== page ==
ACCC is seeking unfair price complaints against Australia Post
The Australian competition watchdog has released a draft guide for resolving bulk mail price-related disputes between Australia Post and its major mail users, such as PMP, Salmat and SEMA.
The Australian Competition and Consumer Commission (ACCC) released the draft guide to disputes about bulk ‘interconnection services’ on 10 August to help educate Australia Post’s major mail users on how to raise bulk mail pricing issues following the removal of ACCC oversight to pricing late last year.
In November 2011, the government officially removed the competition watchdog’s authority to oversee Australia Post’s pricing of bulk mail – a move that could potentially impact the big players in the industry’s essential mail sector.
In an attempt to highlight a pre-existing avenue for bulk mail pricing complaints and investigation, the ACCC has published the draft guide, and is now calling for public comment from bulk mail users in the industry.
“ACCC oversight was removed earlier in the year,” says ACCC commissioner, Joe Dimasi (pictured). “This [legal facility] has never been used, and because it’s available we wanted to make sure everybody knew how to use it.
“In the past, the prices of those services were regulated under the act, and that regulation was lifted earlier in the year. Because of that the mechanism available for businesses to complain is through this dispute resolution.
“As guidance, we’ll get comments from people where it’s helpful. We’re looking for comments by the end of the month, and then it’ll take a bit more time to finalise the guide,” he says.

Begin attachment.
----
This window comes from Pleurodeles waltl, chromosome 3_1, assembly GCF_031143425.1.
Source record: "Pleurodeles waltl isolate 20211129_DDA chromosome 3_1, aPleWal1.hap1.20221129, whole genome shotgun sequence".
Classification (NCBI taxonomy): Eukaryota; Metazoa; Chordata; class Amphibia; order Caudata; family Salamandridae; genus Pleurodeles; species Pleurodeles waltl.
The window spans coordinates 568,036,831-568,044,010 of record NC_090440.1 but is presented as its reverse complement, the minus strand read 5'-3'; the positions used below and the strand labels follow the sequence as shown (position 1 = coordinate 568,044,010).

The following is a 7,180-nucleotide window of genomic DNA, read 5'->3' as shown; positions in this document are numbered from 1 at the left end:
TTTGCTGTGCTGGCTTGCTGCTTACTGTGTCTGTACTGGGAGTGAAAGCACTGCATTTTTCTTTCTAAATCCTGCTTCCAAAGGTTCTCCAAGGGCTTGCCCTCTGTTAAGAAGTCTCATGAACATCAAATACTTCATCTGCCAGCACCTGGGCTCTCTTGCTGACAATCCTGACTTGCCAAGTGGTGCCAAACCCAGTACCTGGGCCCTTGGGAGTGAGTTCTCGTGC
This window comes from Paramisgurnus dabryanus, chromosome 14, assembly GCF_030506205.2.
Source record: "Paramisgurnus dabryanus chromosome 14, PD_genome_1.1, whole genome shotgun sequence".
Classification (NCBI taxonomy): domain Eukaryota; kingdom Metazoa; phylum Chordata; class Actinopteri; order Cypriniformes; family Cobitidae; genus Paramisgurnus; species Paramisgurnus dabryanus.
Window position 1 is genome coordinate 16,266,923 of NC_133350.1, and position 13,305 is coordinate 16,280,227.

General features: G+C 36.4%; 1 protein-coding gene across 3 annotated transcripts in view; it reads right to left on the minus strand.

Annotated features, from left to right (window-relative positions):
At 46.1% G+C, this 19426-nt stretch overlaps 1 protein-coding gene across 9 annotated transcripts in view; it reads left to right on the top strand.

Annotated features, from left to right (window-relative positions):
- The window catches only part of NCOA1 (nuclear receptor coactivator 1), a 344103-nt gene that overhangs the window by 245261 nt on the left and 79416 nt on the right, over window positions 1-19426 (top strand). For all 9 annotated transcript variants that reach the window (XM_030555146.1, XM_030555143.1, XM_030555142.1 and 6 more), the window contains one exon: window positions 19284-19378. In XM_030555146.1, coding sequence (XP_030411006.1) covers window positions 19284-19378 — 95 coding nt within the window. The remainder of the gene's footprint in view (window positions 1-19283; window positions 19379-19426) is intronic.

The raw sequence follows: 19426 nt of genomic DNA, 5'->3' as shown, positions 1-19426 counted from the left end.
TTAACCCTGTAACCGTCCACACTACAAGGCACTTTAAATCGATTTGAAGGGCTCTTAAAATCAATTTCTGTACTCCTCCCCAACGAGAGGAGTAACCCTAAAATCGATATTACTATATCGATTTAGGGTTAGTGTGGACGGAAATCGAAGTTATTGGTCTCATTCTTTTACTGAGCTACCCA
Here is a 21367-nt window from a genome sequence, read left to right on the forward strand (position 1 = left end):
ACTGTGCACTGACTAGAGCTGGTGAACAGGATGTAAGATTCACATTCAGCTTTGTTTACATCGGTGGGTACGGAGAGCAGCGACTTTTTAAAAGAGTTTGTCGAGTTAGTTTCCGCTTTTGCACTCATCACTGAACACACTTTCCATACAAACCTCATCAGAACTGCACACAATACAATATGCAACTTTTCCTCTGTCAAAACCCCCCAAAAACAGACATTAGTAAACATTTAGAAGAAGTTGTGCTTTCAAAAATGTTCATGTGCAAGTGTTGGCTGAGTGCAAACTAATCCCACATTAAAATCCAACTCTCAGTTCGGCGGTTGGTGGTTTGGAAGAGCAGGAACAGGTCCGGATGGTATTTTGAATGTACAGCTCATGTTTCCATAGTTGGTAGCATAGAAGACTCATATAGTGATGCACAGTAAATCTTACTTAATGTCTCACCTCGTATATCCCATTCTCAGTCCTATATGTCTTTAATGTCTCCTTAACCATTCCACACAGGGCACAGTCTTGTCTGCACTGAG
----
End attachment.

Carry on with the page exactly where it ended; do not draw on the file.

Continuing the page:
The ACCC says the purpose of the draft guide is to inform the public and stakeholders about how it will conduct an inquiry into a bulk mail dispute. The ACCC considers that having a guide will help an inquiry to proceed in a ‘timely and efficient manner.’
In accordance with regulations made in the Australian Postal Corporation Act 1989, the ACCC can still inquire into disputes about the terms and conditions, including ‘price of access’ to Australia Post’s bulk mail services, even after it was stripped of its previous authority to oversee pricing.
The ACCC says the intent of these provisions is to ensure that, ‘persons who use bulk mail services receive fair and reasonable terms and conditions in relation to the supply of those services.’
The ACCC is accepting submissions from interested parties until 5pm on 21 September 2012, and it will release the final guide after considering the views outlined in the submissions.